Coordinated drive The sprocket 95 drives the chain 94. The other end of the chain is mounted on the sprocket 96, which has connected to it acompanion sprocket for driving the chain 91 that passes over the idlers 98, 99 and |00, the upper conveyor sprocket and intermediate conveyor sprocket |02. The

sprocket 9S is utilized to drive the lowest of the three conveyors.

Control The burner 60 is supplied with gas through the pipe 60a (Fig. 4). The gas passes by a pressure regulator 60D. The suitable valves 80o and 60d are provided. The exact arrangement of the valves is not important so long as the gas is controlled in its supply to the burner. 00o is a solenoid valve hereinafter described.

By reference to Figure 21, there will be noted power lines 95a and 96a. Line 95a has a bus line 91a. The line 95a is provided with a line 98a, in which is located a. stop switch 08a that is connected to a line |00a. The line |0||a is provided with a line |0|a controlled by a switch |02a, which connects it to a line |03, which in turn is connected to a motor |04, the other side of which is connected by the line to the bus line 91a.

This motor |04 is a so-called cooler drive motor for actuating the cooling conveyor 30 and the chains 3|. This results, upon closing switch |02a, in two things. The motor |04 starts and runs the cooling conveyor and secondly, the line |06 is energized so as to energize the coil |07, which is connected by the line |00 to the line 91a.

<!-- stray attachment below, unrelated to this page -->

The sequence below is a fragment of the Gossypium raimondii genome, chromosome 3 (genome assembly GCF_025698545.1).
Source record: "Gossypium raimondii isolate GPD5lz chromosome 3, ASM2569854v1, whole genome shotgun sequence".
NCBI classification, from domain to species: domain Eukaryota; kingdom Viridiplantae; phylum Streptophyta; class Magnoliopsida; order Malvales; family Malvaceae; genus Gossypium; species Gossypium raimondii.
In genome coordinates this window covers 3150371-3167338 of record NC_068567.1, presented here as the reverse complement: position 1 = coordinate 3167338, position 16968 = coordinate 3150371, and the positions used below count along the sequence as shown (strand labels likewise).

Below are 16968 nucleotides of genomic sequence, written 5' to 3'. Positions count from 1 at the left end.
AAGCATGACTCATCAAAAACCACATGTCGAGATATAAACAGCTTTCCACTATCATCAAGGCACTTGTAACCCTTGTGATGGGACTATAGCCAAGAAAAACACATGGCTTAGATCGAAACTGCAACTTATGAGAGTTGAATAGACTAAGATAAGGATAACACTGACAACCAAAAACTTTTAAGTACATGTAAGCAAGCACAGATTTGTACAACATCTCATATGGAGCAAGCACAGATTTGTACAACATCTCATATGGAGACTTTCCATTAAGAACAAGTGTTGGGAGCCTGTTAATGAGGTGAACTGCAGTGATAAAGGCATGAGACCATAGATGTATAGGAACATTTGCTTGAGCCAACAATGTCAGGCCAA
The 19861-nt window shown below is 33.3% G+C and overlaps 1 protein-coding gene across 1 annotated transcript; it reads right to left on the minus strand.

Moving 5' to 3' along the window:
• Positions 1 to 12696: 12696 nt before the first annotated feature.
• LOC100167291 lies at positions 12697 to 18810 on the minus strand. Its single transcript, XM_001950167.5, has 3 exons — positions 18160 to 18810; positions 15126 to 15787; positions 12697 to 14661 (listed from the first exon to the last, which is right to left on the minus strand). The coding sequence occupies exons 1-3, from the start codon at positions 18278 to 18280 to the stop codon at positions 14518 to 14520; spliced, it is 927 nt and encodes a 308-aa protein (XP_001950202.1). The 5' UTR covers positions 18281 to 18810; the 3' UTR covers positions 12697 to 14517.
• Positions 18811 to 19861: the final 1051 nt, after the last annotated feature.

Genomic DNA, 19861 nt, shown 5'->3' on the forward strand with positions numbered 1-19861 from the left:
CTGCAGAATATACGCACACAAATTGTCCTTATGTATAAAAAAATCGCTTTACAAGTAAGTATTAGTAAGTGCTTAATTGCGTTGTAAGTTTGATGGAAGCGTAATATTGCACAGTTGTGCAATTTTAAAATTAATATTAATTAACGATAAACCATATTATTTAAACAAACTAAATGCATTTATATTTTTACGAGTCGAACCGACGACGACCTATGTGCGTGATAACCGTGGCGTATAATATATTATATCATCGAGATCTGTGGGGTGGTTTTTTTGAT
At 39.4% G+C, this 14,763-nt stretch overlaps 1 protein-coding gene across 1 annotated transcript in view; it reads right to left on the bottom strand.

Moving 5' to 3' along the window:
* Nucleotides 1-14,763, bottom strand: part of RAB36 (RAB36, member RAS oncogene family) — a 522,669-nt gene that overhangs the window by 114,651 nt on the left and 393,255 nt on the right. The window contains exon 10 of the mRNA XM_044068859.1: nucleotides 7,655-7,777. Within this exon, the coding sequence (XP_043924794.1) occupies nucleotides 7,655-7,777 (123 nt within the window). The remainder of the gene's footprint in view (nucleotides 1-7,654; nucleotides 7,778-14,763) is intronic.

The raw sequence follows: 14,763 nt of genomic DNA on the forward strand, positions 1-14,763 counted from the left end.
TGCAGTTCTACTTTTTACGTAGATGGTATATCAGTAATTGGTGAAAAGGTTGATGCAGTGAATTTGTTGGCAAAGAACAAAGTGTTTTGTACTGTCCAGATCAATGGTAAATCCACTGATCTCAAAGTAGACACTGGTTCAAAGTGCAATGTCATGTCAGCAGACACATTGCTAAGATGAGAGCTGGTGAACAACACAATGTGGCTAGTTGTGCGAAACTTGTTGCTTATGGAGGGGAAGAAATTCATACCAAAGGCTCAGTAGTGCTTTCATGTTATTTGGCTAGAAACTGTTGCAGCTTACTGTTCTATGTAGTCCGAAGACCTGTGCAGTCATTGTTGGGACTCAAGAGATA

This operates the solenoid ||0, causing the switches and ||2 to engage and contact, bringing the line ||3 in circuit with the line ||4. This serves as a holding circuit. The switch ||2 connects line ||4 to the line ||5, which supplies current to the line I I6. The next step is to manually close switch i I1, which brings the motor I8 of the oven drive into circuit because it is connected by the wire ||9 to the bus line 91a. This motor ||8 drives through a stop gear reduction unit |20, the shaft |2|, on which is mounted the sprocket B5, that in turn drives the chain 94, as heretofore described.